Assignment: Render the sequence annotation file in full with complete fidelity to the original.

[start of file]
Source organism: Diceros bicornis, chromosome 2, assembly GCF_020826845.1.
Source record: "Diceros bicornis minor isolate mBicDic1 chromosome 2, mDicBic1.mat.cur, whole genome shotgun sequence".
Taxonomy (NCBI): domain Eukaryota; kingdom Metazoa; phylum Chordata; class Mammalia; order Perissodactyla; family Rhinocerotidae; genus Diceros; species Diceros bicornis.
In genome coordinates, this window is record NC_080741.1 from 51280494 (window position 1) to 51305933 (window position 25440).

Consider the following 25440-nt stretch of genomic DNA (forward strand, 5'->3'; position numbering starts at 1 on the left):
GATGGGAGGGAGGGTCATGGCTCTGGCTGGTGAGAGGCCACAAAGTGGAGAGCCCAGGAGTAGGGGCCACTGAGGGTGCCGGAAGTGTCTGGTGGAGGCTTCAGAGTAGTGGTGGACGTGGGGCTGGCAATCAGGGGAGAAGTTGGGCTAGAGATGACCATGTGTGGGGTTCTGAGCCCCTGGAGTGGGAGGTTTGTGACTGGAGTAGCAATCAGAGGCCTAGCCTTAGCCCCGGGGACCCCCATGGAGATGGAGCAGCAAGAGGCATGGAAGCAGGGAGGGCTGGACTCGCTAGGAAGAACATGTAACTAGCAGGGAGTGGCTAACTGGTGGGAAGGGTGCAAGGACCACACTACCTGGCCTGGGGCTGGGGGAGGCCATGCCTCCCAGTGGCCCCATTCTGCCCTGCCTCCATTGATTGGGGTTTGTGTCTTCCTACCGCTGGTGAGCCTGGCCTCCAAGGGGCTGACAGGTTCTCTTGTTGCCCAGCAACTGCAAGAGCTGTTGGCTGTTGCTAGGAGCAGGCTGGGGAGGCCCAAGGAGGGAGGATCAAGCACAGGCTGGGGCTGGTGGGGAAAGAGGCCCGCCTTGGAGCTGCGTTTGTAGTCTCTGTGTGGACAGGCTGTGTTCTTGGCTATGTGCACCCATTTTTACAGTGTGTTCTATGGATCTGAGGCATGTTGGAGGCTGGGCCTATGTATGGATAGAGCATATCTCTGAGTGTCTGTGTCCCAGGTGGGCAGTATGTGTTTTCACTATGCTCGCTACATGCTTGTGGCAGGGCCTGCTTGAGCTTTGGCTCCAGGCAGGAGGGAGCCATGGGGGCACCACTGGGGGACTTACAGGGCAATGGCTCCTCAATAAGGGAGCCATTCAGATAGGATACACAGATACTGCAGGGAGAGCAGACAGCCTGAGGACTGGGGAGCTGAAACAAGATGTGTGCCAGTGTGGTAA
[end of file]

Source organism: Diceros bicornis, chromosome 2, assembly GCF_020826845.1.
Source record: "Diceros bicornis minor isolate mBicDic1 chromosome 2, mDicBic1.mat.cur, whole genome shotgun sequence".
Taxonomy (NCBI): domain Eukaryota; kingdom Metazoa; phylum Chordata; class Mammalia; order Perissodactyla; family Rhinocerotidae; genus Diceros; species Diceros bicornis.
In genome coordinates, this window is record NC_080741.1 from 51280494 (window position 1) to 51305933 (window position 25440).

Consider the following 25440-nt stretch of genomic DNA (forward strand, 5'->3'; position numbering starts at 1 on the left):
GATGGGAGGGAGGGTCATGGCTCTGGCTGGTGAGAGGCCACAAAGTGGAGAGCCCAGGAGTAGGGGCCACTGAGGGTGCCGGAAGTGTCTGGTGGAGGCTTCAGAGTAGTGGTGGACGTGGGGCTGGCAATCAGGGGAGAAGTTGGGCTAGAGATGACCATGTGTGGGGTTCTGAGCCCCTGGAGTGGGAGGTTTGTGACTGGAGTAGCAATCAGAGGCCTAGCCTTAGCCCCGGGGACCCCCATGGAGATGGAGCAGCAAGAGGCATGGAAGCAGGGAGGGCTGGACTCGCTAGGAAGAACATGTAACTAGCAGGGAGTGGCTAACTGGTGGGAAGGGTGCAAGGACCACACTACCTGGCCTGGGGCTGGGGGAGGCCATGCCTCCCAGTGGCCCCATTCTGCCCTGCCTCCATTGATTGGGGTTTGTGTCTTCCTACCGCTGGTGAGCCTGGCCTCCAAGGGGCTGACAGGTTCTCTTGTTGCCCAGCAACTGCAAGAGCTGTTGGCTGTTGCTAGGAGCAGGCTGGGGAGGCCCAAGGAGGGAGGATCAAGCACAGGCTGGGGCTGGTGGGGAAAGAGGCCCGCCTTGGAGCTGCGTTTGTAGTCTCTGTGTGGACAGGCTGTGTTCTTGGCTATGTGCACCCATTTTTACAGTGTGTTCTATGGATCTGAGGCATGTTGGAGGCTGGGCCTATGTATGGATAGAGCATATCTCTGAGTGTCTGTGTCCCAGGTGGGCAGTATGTGTTTTCACTATGCTCGCTACATGCTTGTGGCAGGGCCTGCTTGAGCTTTGGCTCCAGGCAGGAGGGAGCCATGGGGGCACCACTGGGGGACTTACAGGGCAATGGCTCCTCAATAAGGGAGCCATTCAGATAGGATACACAGATACTGCAGGGAGAGCAGACAGCCTGAGGACTGGGGAGCTGAAACAAGATGTGTGCCAGTGTGGTAA